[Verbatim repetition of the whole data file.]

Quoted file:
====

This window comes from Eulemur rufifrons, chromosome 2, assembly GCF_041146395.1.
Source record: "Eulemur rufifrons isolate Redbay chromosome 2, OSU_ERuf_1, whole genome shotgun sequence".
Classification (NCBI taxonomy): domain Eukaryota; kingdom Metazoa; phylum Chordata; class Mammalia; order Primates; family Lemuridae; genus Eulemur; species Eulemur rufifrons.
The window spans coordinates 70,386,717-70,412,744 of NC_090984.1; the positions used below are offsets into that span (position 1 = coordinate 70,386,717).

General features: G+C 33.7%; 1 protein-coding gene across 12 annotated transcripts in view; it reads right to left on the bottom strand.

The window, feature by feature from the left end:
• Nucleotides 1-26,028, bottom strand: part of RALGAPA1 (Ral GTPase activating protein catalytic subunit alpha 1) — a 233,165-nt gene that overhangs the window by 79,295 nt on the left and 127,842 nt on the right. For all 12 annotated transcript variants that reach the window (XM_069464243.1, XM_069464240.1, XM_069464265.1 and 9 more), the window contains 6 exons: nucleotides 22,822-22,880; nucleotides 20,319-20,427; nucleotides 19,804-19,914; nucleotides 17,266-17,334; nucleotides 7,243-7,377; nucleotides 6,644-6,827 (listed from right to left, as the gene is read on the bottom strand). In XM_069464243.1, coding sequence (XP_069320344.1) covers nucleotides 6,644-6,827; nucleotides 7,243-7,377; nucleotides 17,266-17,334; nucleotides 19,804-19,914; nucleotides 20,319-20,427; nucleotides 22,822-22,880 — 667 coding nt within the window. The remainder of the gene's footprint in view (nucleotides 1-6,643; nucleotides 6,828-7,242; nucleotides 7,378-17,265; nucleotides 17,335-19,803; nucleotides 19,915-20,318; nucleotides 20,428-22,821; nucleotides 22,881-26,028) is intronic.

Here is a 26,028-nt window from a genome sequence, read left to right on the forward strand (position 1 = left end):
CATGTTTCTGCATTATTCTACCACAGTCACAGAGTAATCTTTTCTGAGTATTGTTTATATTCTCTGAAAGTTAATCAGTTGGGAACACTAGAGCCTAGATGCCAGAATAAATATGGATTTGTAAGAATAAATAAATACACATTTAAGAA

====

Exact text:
This window comes from Eulemur rufifrons, chromosome 2, assembly GCF_041146395.1.
Source record: "Eulemur rufifrons isolate Redbay chromosome 2, OSU_ERuf_1, whole genome shotgun sequence".
Classification (NCBI taxonomy): domain Eukaryota; kingdom Metazoa; phylum Chordata; class Mammalia; order Primates; family Lemuridae; genus Eulemur; species Eulemur rufifrons.
The window spans coordinates 70,386,717-70,412,744 of NC_090984.1; the positions used below are offsets into that span (position 1 = coordinate 70,386,717).

General features: G+C 33.7%; 1 protein-coding gene across 12 annotated transcripts in view; it reads right to left on the bottom strand.

The window, feature by feature from the left end:
• Nucleotides 1-26,028, bottom strand: part of RALGAPA1 (Ral GTPase activating protein catalytic subunit alpha 1) — a 233,165-nt gene that overhangs the window by 79,295 nt on the left and 127,842 nt on the right. For all 12 annotated transcript variants that reach the window (XM_069464243.1, XM_069464240.1, XM_069464265.1 and 9 more), the window contains 6 exons: nucleotides 22,822-22,880; nucleotides 20,319-20,427; nucleotides 19,804-19,914; nucleotides 17,266-17,334; nucleotides 7,243-7,377; nucleotides 6,644-6,827 (listed from right to left, as the gene is read on the bottom strand). In XM_069464243.1, coding sequence (XP_069320344.1) covers nucleotides 6,644-6,827; nucleotides 7,243-7,377; nucleotides 17,266-17,334; nucleotides 19,804-19,914; nucleotides 20,319-20,427; nucleotides 22,822-22,880 — 667 coding nt within the window. The remainder of the gene's footprint in view (nucleotides 1-6,643; nucleotides 6,828-7,242; nucleotides 7,378-17,265; nucleotides 17,335-19,803; nucleotides 19,915-20,318; nucleotides 20,428-22,821; nucleotides 22,881-26,028) is intronic.

Here is a 26,028-nt window from a genome sequence, read left to right on the forward strand (position 1 = left end):
CATGTTTCTGCATTATTCTACCACAGTCACAGAGTAATCTTTTCTGAGTATTGTTTATATTCTCTGAAAGTTAATCAGTTGGGAACACTAGAGCCTAGATGCCAGAATAAATATGGATTTGTAAGAATAAATAAATACACATTTAAGAA